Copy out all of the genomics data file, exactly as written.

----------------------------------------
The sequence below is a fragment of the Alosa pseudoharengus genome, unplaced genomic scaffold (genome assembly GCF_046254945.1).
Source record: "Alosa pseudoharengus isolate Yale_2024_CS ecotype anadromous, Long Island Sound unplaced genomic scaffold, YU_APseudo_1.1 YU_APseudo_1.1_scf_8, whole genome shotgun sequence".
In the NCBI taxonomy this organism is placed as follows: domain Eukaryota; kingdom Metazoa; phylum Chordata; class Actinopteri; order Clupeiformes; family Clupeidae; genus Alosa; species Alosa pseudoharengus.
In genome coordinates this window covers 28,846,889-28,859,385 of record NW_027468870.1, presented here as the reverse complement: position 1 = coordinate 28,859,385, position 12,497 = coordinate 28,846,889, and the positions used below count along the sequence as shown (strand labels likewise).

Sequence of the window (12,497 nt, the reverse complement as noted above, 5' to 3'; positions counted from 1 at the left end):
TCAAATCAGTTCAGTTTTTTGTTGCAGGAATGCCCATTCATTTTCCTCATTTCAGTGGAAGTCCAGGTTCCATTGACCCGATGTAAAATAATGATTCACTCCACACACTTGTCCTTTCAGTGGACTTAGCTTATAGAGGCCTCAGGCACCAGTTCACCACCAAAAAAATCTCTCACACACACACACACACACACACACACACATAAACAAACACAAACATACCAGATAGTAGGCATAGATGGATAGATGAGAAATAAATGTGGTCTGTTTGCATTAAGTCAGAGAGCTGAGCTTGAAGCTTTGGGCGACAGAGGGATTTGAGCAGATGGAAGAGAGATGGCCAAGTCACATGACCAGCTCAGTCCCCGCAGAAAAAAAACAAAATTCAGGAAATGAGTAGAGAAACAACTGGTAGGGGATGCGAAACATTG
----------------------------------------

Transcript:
The sequence below is a fragment of the Alosa pseudoharengus genome, unplaced genomic scaffold (genome assembly GCF_046254945.1).
Source record: "Alosa pseudoharengus isolate Yale_2024_CS ecotype anadromous, Long Island Sound unplaced genomic scaffold, YU_APseudo_1.1 YU_APseudo_1.1_scf_8, whole genome shotgun sequence".
In the NCBI taxonomy this organism is placed as follows: domain Eukaryota; kingdom Metazoa; phylum Chordata; class Actinopteri; order Clupeiformes; family Clupeidae; genus Alosa; species Alosa pseudoharengus.
In genome coordinates this window covers 28,846,889-28,859,385 of record NW_027468870.1, presented here as the reverse complement: position 1 = coordinate 28,859,385, position 12,497 = coordinate 28,846,889, and the positions used below count along the sequence as shown (strand labels likewise).

Sequence of the window (12,497 nt, the reverse complement as noted above, 5' to 3'; positions counted from 1 at the left end):
TCAAATCAGTTCAGTTTTTTGTTGCAGGAATGCCCATTCATTTTCCTCATTTCAGTGGAAGTCCAGGTTCCATTGACCCGATGTAAAATAATGATTCACTCCACACACTTGTCCTTTCAGTGGACTTAGCTTATAGAGGCCTCAGGCACCAGTTCACCACCAAAAAAATCTCTCACACACACACACACACACACACACACACATAAACAAACACAAACATACCAGATAGTAGGCATAGATGGATAGATGAGAAATAAATGTGGTCTGTTTGCATTAAGTCAGAGAGCTGAGCTTGAAGCTTTGGGCGACAGAGGGATTTGAGCAGATGGAAGAGAGATGGCCAAGTCACATGACCAGCTCAGTCCCCGCAGAAAAAAAACAAAATTCAGGAAATGAGTAGAGAAACAACTGGTAGGGGATGCGAAACATTG